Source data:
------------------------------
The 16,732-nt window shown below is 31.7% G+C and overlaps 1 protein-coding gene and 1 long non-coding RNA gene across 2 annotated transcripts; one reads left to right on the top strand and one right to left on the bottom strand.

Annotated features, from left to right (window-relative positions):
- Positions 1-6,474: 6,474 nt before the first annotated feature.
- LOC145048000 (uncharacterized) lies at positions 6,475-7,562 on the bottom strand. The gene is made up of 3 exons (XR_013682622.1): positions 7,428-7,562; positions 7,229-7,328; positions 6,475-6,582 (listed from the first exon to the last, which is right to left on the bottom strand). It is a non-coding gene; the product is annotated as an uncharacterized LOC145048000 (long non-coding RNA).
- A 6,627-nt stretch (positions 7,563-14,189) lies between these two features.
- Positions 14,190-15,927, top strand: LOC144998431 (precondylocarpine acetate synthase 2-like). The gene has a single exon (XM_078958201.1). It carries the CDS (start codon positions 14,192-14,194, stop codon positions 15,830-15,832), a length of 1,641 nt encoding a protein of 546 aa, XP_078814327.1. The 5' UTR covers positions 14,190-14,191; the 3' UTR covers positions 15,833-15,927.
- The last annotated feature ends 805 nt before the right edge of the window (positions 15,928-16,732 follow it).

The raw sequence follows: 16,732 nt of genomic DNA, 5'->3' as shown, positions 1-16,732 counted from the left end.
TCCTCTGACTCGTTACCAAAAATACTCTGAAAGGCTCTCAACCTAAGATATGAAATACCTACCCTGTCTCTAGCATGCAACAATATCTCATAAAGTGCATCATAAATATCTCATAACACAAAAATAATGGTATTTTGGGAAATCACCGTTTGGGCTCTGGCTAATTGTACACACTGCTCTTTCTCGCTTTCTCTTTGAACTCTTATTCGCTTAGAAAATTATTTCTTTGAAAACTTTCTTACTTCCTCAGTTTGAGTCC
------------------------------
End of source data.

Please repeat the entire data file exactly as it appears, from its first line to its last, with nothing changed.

The 16,732-nt window shown below is 31.7% G+C and overlaps 1 protein-coding gene and 1 long non-coding RNA gene across 2 annotated transcripts; one reads left to right on the top strand and one right to left on the bottom strand.

Annotated features, from left to right (window-relative positions):
- Positions 1-6,474: 6,474 nt before the first annotated feature.
- LOC145048000 (uncharacterized) lies at positions 6,475-7,562 on the bottom strand. The gene is made up of 3 exons (XR_013682622.1): positions 7,428-7,562; positions 7,229-7,328; positions 6,475-6,582 (listed from the first exon to the last, which is right to left on the bottom strand). It is a non-coding gene; the product is annotated as an uncharacterized LOC145048000 (long non-coding RNA).
- A 6,627-nt stretch (positions 7,563-14,189) lies between these two features.
- Positions 14,190-15,927, top strand: LOC144998431 (precondylocarpine acetate synthase 2-like). The gene has a single exon (XM_078958201.1). It carries the CDS (start codon positions 14,192-14,194, stop codon positions 15,830-15,832), a length of 1,641 nt encoding a protein of 546 aa, XP_078814327.1. The 5' UTR covers positions 14,190-14,191; the 3' UTR covers positions 15,833-15,927.
- The last annotated feature ends 805 nt before the right edge of the window (positions 15,928-16,732 follow it).

The raw sequence follows: 16,732 nt of genomic DNA, 5'->3' as shown, positions 1-16,732 counted from the left end.
TCCTCTGACTCGTTACCAAAAATACTCTGAAAGGCTCTCAACCTAAGATATGAAATACCTACCCTGTCTCTAGCATGCAACAATATCTCATAAAGTGCATCATAAATATCTCATAACACAAAAATAATGGTATTTTGGGAAATCACCGTTTGGGCTCTGGCTAATTGTACACACTGCTCTTTCTCGCTTTCTCTTTGAACTCTTATTCGCTTAGAAAATTATTTCTTTGAAAACTTTCTTACTTCCTCAGTTTGAGTCC